Prostate Cancer: After Your Diagnosis, What Comes Next?

When you’re diagnosed with prostate cancer, you might wind up with one looming thought: What do I do now? Here's a roadmap to guide you through the first part of your new journey.

Educate yourself. Prostate cancer is the most common cancer in men, so there's a lot of good information out there. The downside? There's a lot of good information out there. Take a breath. You don't need to read and digest everything right now. Most men with the disease have time to figure things out. Many prostate tumors grow slowly, so you might not need to make decisions right away. Get help from your doctor to figure out what you need to know now and what can wait. You'll feel calmer, and you'll make better choices.

Decide if you want treatment. Yes, "if." Because prostate tumors often grow slowly or not at all, they might not be harmful enough to need treatment. Some men decide -- with their doctors -- that "watchful waiting" for symptoms, and "active surveillance," keeping close track of the cancer with tests, biopsies, and regular doctor's visits, are better options than surgery, chemo, or radiation. Research has shown that these can be safe options for many men. If the tumor starts to grow or if you're not comfortable with "doing nothing," talk with your doctor about moving forward with treatment.

Start thinking about side effects. As prostate cancer treatments fight your disease, they can also cause other problems, like losing control of your bladder or trouble getting erections. Not all men will have these side effects, but you should talk about them with your doctor before you decide if and how you’ll treat your disease. The risks may steer you toward one treatment over another.

Pick the right doctor. Prostate cancer treatment is complicated. You need to have a health care team you trust and with whom you can build a long relationship. You will need to see a doctor who specializes in cancer or in urology or both. Here are some tips on how to choose the right one:

  • Find a doc who has a lot of experience with prostate cancer. Usually, it will be a urologist.
  • Try to talk with any doctors you are considering, either in person or on the phone. You'll get a better idea if they're the right fit for you.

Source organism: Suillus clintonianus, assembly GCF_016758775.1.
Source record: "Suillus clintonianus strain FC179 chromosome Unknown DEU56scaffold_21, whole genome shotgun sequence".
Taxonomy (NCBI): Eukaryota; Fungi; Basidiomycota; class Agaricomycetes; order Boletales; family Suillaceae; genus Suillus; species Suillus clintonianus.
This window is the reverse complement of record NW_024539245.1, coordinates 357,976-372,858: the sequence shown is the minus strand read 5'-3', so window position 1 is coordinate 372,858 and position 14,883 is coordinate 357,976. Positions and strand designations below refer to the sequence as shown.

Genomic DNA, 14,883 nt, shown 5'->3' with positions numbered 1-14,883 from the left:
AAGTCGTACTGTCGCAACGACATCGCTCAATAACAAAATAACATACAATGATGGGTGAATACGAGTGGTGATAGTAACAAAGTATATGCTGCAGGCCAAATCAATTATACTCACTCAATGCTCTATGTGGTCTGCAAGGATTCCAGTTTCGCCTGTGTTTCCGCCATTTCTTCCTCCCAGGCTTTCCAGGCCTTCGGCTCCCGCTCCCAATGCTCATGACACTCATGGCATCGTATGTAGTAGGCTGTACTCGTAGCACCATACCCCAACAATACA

• Work with your primary care doctor to find the right prostate cancer doctor.

Talk about it. Whether or not it’s true, men are known to keep their feelings inside. But if you've just learned you have prostate cancer, you may find it helps to talk about it. Some people find it easier to be open with someone they don't know well. If that sounds like you, try volunteer or professional counselors and other cancer survivors. When you feel ready to talk to your partner or family members, either now or later, keep these things in mind:

  • Don't expect things to stay the same. There will probably be changes in your close relationships as you adjust to living with cancer.
  • Make sure you give the other person a chance to express feelings.
  • Be direct about what kind of support you need and ask what they might need. This also might change over time.
  • Talk about things other than your disease. The interests you share and things you both enjoy can give you a break from stress and bring you closer together.
WebMD Medical Reference Reviewed by Louise Chang, MD on June 07, 2018

Sources

SOURCES:

Baylor College of Medicine: "Primer on Prostate Cancer for the Newly Diagnosed Patient."

American Cancer Society: "What are the key statistics about prostate cancer?;" "Prostate Cancer Overview;" "Expectant management, watchful waiting, and active surveillance for prostate cancer;" and "Choosing a Doctor and a Hospital."

Cancer Research UK: "Coping with prostate cancer," "Who Can Help."

News release, Fred Hutchinson Cancer Research Center.

Prostate Cancer Foundation: "Living with Prostate Cancer - Active Surveillance;" "Living with Prostate Cancer - Erectile Dysfunction;" and "Finding A Support Group."

University of California Los Angeles: "Active Surveillance - Watchful Waiting."

Cleveland Clinic: "Urinary Incontinence After Prostate Cancer Surgery."

University of Michigan Comprehensive Cancer Center: "Restoring Intimacy."

University of Pennsylvania OncoLink: "Urinary Incontinence After Prostate Cancer Surgery & Radiation Therapy."

American Society of Clinical Oncology: "Sexuality and Cancer Treatment: Men" and "Talking With Your Spouse or Partner."

Prostate Cancer UK: "Living with Prostate Cancer."

Cancer Support Community: "Living with Prostate Cancer."

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